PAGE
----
I agree there’s a deep geneological quality in Holy Orthodoxy. This is only my opinion, but I think it’s most pious to keep that which was transmitted by one’s fathers and elders in the Faith, and indeed to pass it on to one’s children in the Faith. In my own particular ‘family tree’ there are many devotions, phrases of prayer, and so on that are part of a ‘family style’. Therefore, even if I thought a practice was ill-advised (and I don’t, given the way you’ve clarified and described this), I would see it with a lot more latitude if it were passed on directly as from father to son by pious and holy men. After all, St. Seraphim is often cited as counselling his followers to keep certain rules that, while they might make some of us uncomfortable, one cannot speak against in terms of that kind of relationship, though we might counsel others quite differently and have received quite different counsel.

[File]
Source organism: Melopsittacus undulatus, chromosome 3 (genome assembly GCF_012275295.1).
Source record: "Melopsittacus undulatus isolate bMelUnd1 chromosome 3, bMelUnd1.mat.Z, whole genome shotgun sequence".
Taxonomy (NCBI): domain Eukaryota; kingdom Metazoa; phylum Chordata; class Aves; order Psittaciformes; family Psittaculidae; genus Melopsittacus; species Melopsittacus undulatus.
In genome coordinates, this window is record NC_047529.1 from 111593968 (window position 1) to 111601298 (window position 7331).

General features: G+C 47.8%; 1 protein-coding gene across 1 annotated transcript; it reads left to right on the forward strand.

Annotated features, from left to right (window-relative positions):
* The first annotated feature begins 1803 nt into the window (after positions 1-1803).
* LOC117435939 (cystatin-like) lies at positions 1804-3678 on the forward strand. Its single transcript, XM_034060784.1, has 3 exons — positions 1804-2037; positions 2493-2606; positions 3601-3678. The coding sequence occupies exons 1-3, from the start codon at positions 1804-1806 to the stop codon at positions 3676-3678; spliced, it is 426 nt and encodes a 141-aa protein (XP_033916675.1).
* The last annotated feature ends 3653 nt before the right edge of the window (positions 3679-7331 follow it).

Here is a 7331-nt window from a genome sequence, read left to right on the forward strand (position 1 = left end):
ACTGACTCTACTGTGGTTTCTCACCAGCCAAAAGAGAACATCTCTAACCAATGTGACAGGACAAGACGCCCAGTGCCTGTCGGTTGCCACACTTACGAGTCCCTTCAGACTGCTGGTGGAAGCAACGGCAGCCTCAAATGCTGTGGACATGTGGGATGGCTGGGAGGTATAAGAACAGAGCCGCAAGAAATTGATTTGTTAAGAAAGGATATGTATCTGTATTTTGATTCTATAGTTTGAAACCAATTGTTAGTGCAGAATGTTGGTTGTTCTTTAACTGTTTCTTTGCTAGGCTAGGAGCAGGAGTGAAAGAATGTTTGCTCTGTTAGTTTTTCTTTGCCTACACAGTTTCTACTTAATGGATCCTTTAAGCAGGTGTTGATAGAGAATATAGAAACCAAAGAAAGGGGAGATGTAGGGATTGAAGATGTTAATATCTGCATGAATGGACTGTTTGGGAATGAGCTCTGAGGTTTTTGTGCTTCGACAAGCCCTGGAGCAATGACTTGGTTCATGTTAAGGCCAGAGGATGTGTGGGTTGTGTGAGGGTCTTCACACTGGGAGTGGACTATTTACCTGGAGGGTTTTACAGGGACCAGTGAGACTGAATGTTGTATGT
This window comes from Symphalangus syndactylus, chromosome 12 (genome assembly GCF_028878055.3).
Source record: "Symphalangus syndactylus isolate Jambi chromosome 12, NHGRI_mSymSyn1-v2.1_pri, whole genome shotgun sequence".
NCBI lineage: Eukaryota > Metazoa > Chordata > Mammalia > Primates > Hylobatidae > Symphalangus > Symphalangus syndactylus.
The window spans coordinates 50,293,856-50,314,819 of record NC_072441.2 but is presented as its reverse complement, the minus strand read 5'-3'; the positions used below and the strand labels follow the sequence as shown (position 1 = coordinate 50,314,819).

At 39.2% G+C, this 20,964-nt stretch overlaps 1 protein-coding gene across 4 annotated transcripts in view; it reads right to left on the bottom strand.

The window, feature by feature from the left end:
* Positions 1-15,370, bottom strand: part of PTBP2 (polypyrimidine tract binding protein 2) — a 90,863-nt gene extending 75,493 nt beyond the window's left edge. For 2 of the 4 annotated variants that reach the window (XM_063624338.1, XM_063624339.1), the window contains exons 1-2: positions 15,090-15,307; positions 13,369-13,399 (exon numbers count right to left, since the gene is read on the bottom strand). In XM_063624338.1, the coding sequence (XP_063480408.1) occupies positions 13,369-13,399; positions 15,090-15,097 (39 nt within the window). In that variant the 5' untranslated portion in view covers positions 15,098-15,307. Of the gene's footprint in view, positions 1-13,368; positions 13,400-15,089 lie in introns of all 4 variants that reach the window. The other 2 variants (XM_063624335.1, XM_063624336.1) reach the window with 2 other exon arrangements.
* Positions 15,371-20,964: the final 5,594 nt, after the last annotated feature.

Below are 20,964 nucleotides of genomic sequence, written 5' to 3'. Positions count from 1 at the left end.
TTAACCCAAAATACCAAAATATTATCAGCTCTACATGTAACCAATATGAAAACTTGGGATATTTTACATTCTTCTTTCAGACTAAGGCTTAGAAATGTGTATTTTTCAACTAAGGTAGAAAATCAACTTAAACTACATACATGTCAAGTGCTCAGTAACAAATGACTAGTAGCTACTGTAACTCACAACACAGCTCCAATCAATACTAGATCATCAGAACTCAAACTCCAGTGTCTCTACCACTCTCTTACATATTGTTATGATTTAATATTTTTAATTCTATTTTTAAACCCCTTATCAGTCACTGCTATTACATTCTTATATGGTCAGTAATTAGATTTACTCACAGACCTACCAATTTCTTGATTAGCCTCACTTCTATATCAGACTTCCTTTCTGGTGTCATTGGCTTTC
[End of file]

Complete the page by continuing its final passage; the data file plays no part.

It is one thing to receive something from one’s spiritual father, who received it from his spiritual father, so that there is an organic quality to this process – a human-ness of piety that’s very fitting to Orthodoxy. It’s another to scour the interactions of such men for proof-texts and references to justify one’s personal innovations. I don’t believe you’re doing the latter, tho sometimes I have asked that question, and you always clarify and indicate that your proposition is offered as a thesis – i.e. you’re conducting inquiry (out loud) rather than taking a firm position.

    Likewise, then, while seeing wide latitude in the kind of organic transmission of pieities mentioned above, and being able to say nothing against it, even if one were so inclined, where there is not very clear error: still, I personally have no problem with what you’ve described in the above post.